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Cash or credit, the debate goes on

How long will cash stick around?

This has become a perennial question in numismatics. It might even take on political overtones if the $20 bill is abolished before Secretary of the Treasury Jack Lew can make good on his promise of Harriet Tubman displacing Andrew Jackson.

Introduction date of the Tubman $20 could be as late as the year 2030 or 2035.

Ever since I have had to take my elderly mother grocery shopping, I have had more opportunity to observe people’s monetary behavior.

She still pays in cash. She doesn’t eat much, so the sums are fairly low.

However, as we go through the checkout line on a regular basis I see how many people use debit or credit cards.

On the other side of the coin, I ducked into a Dairy Queen on Sunday on my way home to Iola.

The line was short. Ahead of me was a mother and her about to be 8-year-old daughter. They were buying a birthday cake. The cost was just over $30.

While the employees were going to get the frozen treat, the mother put a $100 bill on the counter.

The mother and daughter talked about the denomination and the daughter commented that she had $1 bills.

Obviously, the use of cash continues and its significance is being transmitted to the next generation.

But when my turn came, the bill was much lower. What did I use? A credit card.

American payment habits are changing.

The only question really is how fast is the change occurring?

I have long maintained that cash will be in use for my lifetime. That might still be the case, but I am seeing evidence the change is happening faster than I expected despite my latest experience at the Dairy Queen.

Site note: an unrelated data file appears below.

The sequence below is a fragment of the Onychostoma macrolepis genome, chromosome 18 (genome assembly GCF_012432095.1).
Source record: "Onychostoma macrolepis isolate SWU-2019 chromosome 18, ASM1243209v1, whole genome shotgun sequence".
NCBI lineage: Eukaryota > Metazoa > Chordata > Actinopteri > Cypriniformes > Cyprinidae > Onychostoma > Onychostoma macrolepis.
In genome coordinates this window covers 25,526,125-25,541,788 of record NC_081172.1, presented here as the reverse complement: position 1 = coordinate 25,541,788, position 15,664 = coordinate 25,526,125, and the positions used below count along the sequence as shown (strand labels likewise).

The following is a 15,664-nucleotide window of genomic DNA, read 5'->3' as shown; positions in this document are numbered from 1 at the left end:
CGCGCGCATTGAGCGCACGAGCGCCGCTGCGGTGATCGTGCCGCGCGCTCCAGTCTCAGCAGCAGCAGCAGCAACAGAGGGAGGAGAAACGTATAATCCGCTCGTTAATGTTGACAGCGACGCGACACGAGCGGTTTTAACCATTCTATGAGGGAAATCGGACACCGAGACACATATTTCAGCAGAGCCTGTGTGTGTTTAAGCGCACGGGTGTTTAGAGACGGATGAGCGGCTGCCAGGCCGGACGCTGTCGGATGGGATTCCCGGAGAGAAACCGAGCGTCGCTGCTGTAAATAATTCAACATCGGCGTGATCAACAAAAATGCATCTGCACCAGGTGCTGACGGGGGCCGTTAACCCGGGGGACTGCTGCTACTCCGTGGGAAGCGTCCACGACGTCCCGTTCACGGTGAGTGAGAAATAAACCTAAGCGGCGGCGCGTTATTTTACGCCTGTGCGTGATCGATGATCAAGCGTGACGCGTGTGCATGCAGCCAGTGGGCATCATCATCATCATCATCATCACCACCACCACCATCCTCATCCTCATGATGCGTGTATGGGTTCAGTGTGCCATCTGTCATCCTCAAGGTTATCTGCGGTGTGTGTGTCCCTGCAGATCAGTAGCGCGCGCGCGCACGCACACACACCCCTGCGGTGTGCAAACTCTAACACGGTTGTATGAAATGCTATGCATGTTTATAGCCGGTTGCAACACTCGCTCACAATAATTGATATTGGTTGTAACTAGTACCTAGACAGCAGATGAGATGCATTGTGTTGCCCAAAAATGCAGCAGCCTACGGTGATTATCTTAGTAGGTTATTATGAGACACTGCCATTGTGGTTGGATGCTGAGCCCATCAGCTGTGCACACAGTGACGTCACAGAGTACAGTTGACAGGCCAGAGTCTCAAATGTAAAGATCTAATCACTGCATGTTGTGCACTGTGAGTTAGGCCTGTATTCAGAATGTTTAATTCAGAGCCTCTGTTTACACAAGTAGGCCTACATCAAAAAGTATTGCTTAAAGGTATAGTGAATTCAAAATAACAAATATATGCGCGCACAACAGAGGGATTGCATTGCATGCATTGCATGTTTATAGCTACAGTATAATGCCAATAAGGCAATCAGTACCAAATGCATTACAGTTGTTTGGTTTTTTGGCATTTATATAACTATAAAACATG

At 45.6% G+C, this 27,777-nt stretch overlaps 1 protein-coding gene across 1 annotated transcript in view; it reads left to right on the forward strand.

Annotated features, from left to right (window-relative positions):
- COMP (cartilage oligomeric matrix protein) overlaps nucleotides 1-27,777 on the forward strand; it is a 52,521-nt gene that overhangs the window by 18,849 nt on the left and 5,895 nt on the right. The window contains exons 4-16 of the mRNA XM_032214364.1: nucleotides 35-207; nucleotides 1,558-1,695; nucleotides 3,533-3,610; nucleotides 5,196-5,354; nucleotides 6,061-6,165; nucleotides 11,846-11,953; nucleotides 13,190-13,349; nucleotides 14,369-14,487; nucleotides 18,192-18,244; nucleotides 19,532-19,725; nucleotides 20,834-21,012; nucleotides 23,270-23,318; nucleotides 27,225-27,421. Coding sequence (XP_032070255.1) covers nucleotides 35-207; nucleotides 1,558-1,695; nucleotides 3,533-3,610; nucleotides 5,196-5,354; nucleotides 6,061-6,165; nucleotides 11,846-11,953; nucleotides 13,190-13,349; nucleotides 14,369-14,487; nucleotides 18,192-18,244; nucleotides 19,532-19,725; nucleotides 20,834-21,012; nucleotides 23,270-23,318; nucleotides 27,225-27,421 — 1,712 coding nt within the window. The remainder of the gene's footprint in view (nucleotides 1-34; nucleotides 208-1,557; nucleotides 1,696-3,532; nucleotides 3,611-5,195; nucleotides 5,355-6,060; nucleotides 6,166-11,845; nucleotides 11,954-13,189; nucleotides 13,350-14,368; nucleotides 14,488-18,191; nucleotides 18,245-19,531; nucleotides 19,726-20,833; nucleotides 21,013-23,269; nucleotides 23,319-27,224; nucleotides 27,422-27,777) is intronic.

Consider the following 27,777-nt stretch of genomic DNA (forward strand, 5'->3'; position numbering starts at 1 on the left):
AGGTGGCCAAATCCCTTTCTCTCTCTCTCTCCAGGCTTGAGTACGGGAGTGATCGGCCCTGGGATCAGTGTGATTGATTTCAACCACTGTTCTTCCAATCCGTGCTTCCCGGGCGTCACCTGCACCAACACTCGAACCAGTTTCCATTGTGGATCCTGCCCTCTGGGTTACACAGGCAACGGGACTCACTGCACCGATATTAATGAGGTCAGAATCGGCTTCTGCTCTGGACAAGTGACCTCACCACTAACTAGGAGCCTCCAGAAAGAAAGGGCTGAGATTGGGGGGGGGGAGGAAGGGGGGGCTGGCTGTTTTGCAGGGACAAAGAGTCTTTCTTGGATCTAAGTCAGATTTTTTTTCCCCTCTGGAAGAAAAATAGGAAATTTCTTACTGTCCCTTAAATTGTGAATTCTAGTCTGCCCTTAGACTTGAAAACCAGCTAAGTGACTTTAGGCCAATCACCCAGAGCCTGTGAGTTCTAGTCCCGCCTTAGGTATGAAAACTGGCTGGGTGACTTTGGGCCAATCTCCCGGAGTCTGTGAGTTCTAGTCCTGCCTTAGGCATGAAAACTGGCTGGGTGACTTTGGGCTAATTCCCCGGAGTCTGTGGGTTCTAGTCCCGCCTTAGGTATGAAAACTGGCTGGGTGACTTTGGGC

Buzz blogger Dave Harper has twice won the Numismatic Literary Guild Award for Best Blog and is editor of the weekly newspaper “Numismatic News.”

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2 Responses to Cash or credit, the debate goes on

  1. mattw1978 says:

    I also see more and more people using credit and debit cards more often then cash myself included

  2. Vachon says:

    I don’t see credit/debit cards as more convenient than cash as I see them as another layer of Gresham’s Law. Credit/Debit cards are driving the good money, fiat cash/coin, from circulation which in turn drove the better silver/gold money from circulation prior to that.

    And while gold bugs will continue to argue that fiat currency is just as worthless as electronic currency, at least the former still preserves transactional anonymity whereas recorded electronic transactions do not.

    I think at some level we know that, so we hoard our cash and use it when maybe we’d like it not known where we’ve been/what we’ve been doing that day. Considering your observations, I wonder what the credit/cash ratio would be for other types of business like adult entertainment or potentially embarrassing minor medical needs and how it might differ from typical grocery store purchases?

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